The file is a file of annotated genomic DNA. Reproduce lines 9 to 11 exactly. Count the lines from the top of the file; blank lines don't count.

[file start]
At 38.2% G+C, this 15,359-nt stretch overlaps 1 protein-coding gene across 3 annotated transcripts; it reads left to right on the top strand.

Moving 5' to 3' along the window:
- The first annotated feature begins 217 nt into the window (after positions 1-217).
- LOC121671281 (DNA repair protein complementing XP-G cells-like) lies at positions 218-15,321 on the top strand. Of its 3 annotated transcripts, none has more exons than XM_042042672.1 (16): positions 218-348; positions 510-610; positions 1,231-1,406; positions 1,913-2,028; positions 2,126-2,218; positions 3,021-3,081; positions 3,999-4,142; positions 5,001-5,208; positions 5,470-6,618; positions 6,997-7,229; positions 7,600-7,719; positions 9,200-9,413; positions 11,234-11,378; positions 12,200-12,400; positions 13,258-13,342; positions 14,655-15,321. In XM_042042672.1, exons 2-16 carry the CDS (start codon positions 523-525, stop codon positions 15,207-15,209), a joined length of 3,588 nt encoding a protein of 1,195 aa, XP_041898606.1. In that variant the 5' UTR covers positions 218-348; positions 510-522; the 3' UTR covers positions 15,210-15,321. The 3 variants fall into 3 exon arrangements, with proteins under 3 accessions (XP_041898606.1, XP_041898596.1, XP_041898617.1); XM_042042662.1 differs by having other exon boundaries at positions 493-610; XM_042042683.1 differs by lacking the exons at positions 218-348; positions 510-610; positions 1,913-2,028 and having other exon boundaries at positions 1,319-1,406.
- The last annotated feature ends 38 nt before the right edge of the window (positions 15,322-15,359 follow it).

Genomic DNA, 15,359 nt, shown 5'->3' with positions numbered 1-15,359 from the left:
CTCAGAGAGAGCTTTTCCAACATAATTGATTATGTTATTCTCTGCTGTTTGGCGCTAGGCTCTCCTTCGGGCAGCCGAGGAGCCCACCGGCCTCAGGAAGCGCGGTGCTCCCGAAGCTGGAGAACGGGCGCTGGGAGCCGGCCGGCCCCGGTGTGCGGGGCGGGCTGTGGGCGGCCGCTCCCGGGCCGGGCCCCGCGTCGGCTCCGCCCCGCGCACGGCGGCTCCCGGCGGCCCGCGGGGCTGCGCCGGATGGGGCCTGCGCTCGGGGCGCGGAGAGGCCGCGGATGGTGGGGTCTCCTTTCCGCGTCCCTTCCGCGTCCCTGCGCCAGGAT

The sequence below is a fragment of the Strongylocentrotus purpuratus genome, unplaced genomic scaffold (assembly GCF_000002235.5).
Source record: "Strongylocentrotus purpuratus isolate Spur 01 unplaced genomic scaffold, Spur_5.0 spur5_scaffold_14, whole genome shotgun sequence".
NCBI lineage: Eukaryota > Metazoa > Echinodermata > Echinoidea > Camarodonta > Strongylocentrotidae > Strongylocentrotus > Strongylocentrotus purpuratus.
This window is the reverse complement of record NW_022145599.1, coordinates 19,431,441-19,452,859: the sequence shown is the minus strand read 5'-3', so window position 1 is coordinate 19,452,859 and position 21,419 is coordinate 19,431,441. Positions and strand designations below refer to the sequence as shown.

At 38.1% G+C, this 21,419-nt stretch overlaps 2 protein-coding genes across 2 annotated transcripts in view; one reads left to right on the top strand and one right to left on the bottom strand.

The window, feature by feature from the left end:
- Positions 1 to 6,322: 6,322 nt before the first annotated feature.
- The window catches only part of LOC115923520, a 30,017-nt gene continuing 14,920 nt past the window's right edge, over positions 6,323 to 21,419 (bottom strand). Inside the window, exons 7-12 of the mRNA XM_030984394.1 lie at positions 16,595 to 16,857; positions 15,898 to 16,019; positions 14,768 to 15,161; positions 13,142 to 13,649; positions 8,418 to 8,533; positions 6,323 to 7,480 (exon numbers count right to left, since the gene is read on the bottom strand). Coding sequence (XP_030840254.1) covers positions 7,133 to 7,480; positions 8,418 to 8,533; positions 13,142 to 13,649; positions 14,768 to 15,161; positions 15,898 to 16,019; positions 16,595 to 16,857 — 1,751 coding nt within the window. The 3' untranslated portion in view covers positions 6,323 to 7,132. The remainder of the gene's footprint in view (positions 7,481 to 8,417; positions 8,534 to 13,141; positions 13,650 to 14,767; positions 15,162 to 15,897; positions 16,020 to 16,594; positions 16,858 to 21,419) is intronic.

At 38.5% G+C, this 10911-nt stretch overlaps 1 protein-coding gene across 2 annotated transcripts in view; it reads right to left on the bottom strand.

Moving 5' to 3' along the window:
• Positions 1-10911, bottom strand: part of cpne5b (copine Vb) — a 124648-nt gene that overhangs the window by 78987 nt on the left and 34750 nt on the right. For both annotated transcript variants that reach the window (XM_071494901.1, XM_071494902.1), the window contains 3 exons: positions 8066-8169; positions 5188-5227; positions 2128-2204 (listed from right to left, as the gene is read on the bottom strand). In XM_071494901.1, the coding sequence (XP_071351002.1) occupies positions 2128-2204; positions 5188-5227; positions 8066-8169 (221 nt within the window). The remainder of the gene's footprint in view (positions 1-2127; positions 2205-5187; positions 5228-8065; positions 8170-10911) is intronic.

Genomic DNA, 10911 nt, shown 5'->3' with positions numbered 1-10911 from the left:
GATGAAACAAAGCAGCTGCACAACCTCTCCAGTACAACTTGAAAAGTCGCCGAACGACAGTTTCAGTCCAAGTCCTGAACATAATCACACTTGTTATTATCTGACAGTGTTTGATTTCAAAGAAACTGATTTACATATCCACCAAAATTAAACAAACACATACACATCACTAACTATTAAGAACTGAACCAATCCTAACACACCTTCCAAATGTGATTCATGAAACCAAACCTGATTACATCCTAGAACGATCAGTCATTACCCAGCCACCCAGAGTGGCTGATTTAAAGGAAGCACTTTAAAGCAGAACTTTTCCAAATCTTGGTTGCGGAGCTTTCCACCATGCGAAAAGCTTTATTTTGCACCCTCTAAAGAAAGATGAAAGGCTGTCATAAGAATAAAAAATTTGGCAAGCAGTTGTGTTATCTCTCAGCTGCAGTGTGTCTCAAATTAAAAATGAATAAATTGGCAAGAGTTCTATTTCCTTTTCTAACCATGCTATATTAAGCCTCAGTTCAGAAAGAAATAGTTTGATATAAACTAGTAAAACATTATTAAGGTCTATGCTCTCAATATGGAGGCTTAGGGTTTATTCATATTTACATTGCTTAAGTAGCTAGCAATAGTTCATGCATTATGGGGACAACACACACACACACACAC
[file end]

Source record: "Strongylocentrotus purpuratus isolate Spur 01 unplaced genomic scaffold, Spur_5.0 spur5_scaffold_14, whole genome shotgun sequence".
NCBI lineage: Eukaryota > Metazoa > Echinodermata > Echinoidea > Camarodonta > Strongylocentrotidae > Strongylocentrotus > Strongylocentrotus purpuratus.
This window is the reverse complement of record NW_022145599.1, coordinates 19,431,441-19,452,859: the sequence shown is the minus strand read 5'-3', so window position 1 is coordinate 19,452,859 and position 21,419 is coordinate 19,431,441. Positions and strand designations below refer to the sequence as shown.